Commentary: Do Black Women Face Less Backlash in Business?

Commentary: Do Black Women Face Less Backlash in Business?

New research out of Duke University calls into question the assumption that Black women aren’t built for the corporate world.

Published February 3, 2012

It’s always interesting when science disproves stereotypes you’ve held for years. If someone were to ask you how Black women might fare in America’s business sector, where power suits, white privilege and masculinity are often the markers of certain success, you’d probably say, not great. Three-quarters of Black women in America say they worry about paying their bills, and one-fifth of Black women feel they get less respect than others. In a word, many Black women have a hard time just living in America, let alone making it in America’s hyper-competitive business world.

But now there’s research that says the assumptions you may have about Black women in business could be wrong. According to a study out of Duke University, Black women in power positions in business may sometimes fare better than white women and Black men.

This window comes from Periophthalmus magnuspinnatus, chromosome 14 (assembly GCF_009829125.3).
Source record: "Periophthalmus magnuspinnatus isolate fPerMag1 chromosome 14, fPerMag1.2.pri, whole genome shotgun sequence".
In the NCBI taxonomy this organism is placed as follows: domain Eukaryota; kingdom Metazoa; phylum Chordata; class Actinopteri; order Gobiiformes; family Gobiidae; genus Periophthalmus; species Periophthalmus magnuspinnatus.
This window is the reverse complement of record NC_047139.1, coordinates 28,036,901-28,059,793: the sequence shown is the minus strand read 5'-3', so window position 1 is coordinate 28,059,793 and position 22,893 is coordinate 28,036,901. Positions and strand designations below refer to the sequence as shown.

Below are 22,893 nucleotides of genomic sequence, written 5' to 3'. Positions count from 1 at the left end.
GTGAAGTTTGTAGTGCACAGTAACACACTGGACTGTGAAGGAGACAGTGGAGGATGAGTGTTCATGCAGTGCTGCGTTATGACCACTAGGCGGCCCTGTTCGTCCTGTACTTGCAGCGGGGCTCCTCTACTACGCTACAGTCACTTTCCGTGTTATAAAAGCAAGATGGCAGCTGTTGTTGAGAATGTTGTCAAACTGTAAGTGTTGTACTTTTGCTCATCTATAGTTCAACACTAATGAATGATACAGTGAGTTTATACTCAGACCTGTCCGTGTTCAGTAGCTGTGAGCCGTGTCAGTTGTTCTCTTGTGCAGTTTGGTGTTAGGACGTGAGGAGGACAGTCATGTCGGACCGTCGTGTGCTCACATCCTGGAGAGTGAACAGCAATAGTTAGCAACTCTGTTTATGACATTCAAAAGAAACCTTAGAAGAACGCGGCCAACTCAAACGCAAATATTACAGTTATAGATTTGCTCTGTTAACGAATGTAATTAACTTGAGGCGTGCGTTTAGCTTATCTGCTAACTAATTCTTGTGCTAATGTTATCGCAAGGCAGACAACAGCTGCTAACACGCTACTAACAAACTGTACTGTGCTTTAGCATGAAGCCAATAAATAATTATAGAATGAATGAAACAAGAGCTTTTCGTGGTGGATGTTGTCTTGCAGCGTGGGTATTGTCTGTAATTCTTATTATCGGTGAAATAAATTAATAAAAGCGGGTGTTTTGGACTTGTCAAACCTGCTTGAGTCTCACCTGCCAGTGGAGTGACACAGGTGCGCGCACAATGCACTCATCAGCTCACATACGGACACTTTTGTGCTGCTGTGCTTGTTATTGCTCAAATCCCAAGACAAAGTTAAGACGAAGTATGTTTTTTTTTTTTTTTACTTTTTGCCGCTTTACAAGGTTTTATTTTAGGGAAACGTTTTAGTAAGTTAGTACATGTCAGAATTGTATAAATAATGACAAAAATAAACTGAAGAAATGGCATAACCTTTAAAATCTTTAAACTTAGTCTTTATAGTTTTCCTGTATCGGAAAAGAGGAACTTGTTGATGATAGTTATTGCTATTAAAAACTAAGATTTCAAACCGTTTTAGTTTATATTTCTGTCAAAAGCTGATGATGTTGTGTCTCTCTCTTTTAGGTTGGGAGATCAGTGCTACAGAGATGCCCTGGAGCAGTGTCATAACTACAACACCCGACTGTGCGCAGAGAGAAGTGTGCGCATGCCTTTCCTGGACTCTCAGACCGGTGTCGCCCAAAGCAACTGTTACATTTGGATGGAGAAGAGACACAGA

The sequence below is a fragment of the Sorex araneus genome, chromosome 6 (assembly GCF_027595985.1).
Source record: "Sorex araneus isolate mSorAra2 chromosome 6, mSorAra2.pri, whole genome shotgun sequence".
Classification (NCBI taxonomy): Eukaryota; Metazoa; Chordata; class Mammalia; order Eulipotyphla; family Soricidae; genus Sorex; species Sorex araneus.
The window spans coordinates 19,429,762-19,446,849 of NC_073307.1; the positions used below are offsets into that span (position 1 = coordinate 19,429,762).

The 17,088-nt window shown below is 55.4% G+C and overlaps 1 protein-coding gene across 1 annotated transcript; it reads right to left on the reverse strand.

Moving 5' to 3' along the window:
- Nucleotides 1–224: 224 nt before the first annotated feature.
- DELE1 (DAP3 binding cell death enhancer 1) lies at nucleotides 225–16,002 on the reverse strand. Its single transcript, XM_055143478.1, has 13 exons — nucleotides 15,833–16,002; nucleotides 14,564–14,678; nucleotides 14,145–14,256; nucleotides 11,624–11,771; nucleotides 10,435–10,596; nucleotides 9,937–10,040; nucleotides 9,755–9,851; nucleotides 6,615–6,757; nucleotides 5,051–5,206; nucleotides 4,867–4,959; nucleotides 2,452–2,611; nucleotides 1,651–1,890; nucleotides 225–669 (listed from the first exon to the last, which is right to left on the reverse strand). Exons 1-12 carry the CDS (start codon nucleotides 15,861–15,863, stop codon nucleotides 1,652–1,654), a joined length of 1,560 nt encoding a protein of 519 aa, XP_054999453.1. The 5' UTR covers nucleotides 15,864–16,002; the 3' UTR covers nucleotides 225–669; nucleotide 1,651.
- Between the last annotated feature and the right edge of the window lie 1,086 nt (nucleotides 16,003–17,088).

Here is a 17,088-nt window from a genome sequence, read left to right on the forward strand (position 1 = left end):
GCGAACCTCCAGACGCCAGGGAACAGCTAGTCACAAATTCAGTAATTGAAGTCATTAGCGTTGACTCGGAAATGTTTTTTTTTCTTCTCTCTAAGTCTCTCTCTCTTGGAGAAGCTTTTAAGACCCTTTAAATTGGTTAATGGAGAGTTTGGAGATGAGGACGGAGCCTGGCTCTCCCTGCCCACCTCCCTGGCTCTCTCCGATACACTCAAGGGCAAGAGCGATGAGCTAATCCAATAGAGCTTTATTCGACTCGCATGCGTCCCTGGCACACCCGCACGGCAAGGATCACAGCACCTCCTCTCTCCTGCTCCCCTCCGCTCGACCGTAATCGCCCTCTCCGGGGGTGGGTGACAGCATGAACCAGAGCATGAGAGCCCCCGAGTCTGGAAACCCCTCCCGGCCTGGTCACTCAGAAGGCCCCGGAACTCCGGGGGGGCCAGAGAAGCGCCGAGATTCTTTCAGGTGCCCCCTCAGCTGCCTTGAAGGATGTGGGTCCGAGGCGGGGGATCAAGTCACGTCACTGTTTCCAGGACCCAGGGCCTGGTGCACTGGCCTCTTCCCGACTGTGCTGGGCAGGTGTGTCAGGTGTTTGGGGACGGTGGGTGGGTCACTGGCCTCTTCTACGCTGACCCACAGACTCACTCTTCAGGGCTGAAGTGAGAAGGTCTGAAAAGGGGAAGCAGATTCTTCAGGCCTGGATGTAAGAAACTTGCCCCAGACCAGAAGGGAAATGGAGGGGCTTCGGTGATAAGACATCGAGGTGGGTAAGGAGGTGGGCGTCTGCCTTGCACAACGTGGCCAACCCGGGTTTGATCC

What the Duke researchers found is that when Black females in power roles displayed dominant behavior — whether they’re reprimanding or encouraging people — their subordinates were less likely to give them negative approval ratings than white women who displayed the same behavior. In layman’s terms, said Ashleigh Shelby Rosette, one of the study’s lead researchers, Black women “are evaluated comparably to white men.”

If this is the case, one wonders why there aren’t more Black women in positions of authority in the world of business? If you’re a business owner, perhaps it’s time to ditch your assumptions and put a Black woman in charge.

The opinions expressed here do not necessarily reflect those of BET Networks.

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(Photo: David Malan/Getty Images)

Written by Cord Jefferson


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